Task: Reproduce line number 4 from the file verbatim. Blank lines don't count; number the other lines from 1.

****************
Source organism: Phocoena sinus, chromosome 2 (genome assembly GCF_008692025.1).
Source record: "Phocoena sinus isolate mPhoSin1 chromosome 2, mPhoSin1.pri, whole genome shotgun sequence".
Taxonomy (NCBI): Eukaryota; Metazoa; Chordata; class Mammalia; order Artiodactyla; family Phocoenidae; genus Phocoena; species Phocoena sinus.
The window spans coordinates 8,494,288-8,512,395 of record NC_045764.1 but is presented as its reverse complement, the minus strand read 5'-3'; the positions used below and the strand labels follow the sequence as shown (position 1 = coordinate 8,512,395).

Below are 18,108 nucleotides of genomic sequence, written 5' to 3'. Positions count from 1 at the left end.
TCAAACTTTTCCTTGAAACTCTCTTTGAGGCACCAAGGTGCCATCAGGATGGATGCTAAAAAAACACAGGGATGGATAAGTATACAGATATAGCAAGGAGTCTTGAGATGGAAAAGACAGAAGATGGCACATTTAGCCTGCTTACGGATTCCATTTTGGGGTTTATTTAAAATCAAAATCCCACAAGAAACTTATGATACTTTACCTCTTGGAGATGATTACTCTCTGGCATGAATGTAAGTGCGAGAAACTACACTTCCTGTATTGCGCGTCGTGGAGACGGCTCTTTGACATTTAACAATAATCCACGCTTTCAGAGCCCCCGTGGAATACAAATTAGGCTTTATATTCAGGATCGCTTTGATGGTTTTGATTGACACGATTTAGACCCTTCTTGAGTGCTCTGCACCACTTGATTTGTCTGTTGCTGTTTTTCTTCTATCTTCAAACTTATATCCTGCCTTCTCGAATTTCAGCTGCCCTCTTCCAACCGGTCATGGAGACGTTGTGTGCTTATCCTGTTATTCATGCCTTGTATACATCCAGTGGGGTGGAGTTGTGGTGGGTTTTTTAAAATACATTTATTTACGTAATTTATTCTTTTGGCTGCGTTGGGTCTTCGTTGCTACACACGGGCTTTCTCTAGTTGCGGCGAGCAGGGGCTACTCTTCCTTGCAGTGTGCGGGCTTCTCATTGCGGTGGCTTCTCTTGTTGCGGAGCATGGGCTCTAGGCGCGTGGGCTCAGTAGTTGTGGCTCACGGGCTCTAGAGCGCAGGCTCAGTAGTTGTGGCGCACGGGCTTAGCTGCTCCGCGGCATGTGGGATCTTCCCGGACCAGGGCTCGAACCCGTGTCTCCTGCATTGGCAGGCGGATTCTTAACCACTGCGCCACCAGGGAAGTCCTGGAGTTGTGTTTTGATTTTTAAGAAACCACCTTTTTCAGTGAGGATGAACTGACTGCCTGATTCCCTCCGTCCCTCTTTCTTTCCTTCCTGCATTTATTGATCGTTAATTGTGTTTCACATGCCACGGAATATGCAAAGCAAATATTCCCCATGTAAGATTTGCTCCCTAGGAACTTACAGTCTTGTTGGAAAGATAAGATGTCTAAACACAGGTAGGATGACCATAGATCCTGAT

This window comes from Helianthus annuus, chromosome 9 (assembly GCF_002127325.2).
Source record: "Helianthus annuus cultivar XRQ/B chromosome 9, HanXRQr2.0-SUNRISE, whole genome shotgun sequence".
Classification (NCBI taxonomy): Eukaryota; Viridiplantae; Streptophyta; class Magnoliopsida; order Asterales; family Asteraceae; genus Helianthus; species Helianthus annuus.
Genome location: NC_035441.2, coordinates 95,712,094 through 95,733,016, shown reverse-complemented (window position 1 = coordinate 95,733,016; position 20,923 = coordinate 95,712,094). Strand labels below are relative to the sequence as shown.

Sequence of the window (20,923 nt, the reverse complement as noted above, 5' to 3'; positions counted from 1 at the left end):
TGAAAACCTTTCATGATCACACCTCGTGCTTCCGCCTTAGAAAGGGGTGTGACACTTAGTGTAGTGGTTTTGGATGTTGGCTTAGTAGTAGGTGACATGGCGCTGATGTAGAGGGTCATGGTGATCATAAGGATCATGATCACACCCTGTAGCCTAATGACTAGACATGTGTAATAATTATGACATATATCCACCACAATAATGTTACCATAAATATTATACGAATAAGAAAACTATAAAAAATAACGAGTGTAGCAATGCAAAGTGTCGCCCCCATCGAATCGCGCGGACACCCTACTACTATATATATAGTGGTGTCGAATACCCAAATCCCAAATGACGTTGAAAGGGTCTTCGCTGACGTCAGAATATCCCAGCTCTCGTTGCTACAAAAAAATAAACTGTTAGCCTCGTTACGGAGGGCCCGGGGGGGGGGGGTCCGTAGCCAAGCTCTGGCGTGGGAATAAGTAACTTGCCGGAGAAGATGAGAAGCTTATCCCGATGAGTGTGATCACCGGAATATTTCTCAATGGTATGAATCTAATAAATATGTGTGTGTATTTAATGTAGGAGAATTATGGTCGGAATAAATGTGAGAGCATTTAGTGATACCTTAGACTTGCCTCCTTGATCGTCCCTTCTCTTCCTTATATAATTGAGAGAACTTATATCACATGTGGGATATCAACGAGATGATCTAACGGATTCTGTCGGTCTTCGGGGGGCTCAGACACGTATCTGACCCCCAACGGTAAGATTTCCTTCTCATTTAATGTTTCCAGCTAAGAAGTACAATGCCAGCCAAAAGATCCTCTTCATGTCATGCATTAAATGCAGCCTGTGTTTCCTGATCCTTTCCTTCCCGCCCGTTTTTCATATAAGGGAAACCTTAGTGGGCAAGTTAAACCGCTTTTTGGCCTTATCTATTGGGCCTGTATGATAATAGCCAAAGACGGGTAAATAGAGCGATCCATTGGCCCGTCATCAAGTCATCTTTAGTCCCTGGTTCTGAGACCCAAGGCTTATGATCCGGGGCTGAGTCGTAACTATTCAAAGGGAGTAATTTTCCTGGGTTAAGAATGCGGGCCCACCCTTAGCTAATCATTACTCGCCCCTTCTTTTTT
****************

The window spans coordinates 8,494,288-8,512,395 of record NC_045764.1 but is presented as its reverse complement, the minus strand read 5'-3'; the positions used below and the strand labels follow the sequence as shown (position 1 = coordinate 8,512,395).